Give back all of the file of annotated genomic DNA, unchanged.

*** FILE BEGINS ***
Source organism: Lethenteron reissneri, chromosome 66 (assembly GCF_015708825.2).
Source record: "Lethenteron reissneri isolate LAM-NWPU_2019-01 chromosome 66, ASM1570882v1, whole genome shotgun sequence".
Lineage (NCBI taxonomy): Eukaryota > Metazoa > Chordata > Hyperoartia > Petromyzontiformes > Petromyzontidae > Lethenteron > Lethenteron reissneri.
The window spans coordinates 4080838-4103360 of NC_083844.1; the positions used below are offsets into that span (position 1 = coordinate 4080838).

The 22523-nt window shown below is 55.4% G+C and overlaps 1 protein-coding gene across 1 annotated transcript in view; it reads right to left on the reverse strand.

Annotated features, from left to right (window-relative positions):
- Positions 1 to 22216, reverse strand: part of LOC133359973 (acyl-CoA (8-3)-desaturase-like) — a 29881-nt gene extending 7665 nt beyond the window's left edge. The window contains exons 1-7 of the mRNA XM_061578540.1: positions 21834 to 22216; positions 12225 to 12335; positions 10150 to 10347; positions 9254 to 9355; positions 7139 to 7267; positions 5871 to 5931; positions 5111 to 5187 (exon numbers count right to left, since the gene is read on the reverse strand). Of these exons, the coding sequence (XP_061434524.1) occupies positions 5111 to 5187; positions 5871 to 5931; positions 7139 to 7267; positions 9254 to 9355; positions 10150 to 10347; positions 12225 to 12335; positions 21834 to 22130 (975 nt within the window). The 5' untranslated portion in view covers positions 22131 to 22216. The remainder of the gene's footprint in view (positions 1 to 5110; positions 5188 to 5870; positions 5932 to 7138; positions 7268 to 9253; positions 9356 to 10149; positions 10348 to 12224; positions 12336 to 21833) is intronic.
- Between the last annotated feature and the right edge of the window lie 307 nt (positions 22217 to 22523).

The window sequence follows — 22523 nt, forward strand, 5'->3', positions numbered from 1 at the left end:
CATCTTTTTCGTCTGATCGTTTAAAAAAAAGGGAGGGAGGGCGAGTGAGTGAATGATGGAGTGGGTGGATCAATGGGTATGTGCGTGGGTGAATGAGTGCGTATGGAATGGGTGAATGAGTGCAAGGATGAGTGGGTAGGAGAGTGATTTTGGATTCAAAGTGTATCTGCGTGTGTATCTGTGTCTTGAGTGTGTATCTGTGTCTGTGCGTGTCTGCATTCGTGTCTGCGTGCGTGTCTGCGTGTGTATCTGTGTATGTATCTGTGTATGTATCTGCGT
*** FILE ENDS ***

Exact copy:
Source organism: Lethenteron reissneri, chromosome 66 (assembly GCF_015708825.2).
Source record: "Lethenteron reissneri isolate LAM-NWPU_2019-01 chromosome 66, ASM1570882v1, whole genome shotgun sequence".
Lineage (NCBI taxonomy): Eukaryota > Metazoa > Chordata > Hyperoartia > Petromyzontiformes > Petromyzontidae > Lethenteron > Lethenteron reissneri.
The window spans coordinates 4080838-4103360 of NC_083844.1; the positions used below are offsets into that span (position 1 = coordinate 4080838).

The 22523-nt window shown below is 55.4% G+C and overlaps 1 protein-coding gene across 1 annotated transcript in view; it reads right to left on the reverse strand.

Annotated features, from left to right (window-relative positions):
- Positions 1 to 22216, reverse strand: part of LOC133359973 (acyl-CoA (8-3)-desaturase-like) — a 29881-nt gene extending 7665 nt beyond the window's left edge. The window contains exons 1-7 of the mRNA XM_061578540.1: positions 21834 to 22216; positions 12225 to 12335; positions 10150 to 10347; positions 9254 to 9355; positions 7139 to 7267; positions 5871 to 5931; positions 5111 to 5187 (exon numbers count right to left, since the gene is read on the reverse strand). Of these exons, the coding sequence (XP_061434524.1) occupies positions 5111 to 5187; positions 5871 to 5931; positions 7139 to 7267; positions 9254 to 9355; positions 10150 to 10347; positions 12225 to 12335; positions 21834 to 22130 (975 nt within the window). The 5' untranslated portion in view covers positions 22131 to 22216. The remainder of the gene's footprint in view (positions 1 to 5110; positions 5188 to 5870; positions 5932 to 7138; positions 7268 to 9253; positions 9356 to 10149; positions 10348 to 12224; positions 12336 to 21833) is intronic.
- Between the last annotated feature and the right edge of the window lie 307 nt (positions 22217 to 22523).

The window sequence follows — 22523 nt, forward strand, 5'->3', positions numbered from 1 at the left end:
CATCTTTTTCGTCTGATCGTTTAAAAAAAAGGGAGGGAGGGCGAGTGAGTGAATGATGGAGTGGGTGGATCAATGGGTATGTGCGTGGGTGAATGAGTGCGTATGGAATGGGTGAATGAGTGCAAGGATGAGTGGGTAGGAGAGTGATTTTGGATTCAAAGTGTATCTGCGTGTGTATCTGTGTCTTGAGTGTGTATCTGTGTCTGTGCGTGTCTGCATTCGTGTCTGCGTGCGTGTCTGCGTGTGTATCTGTGTATGTATCTGTGTATGTATCTGCGT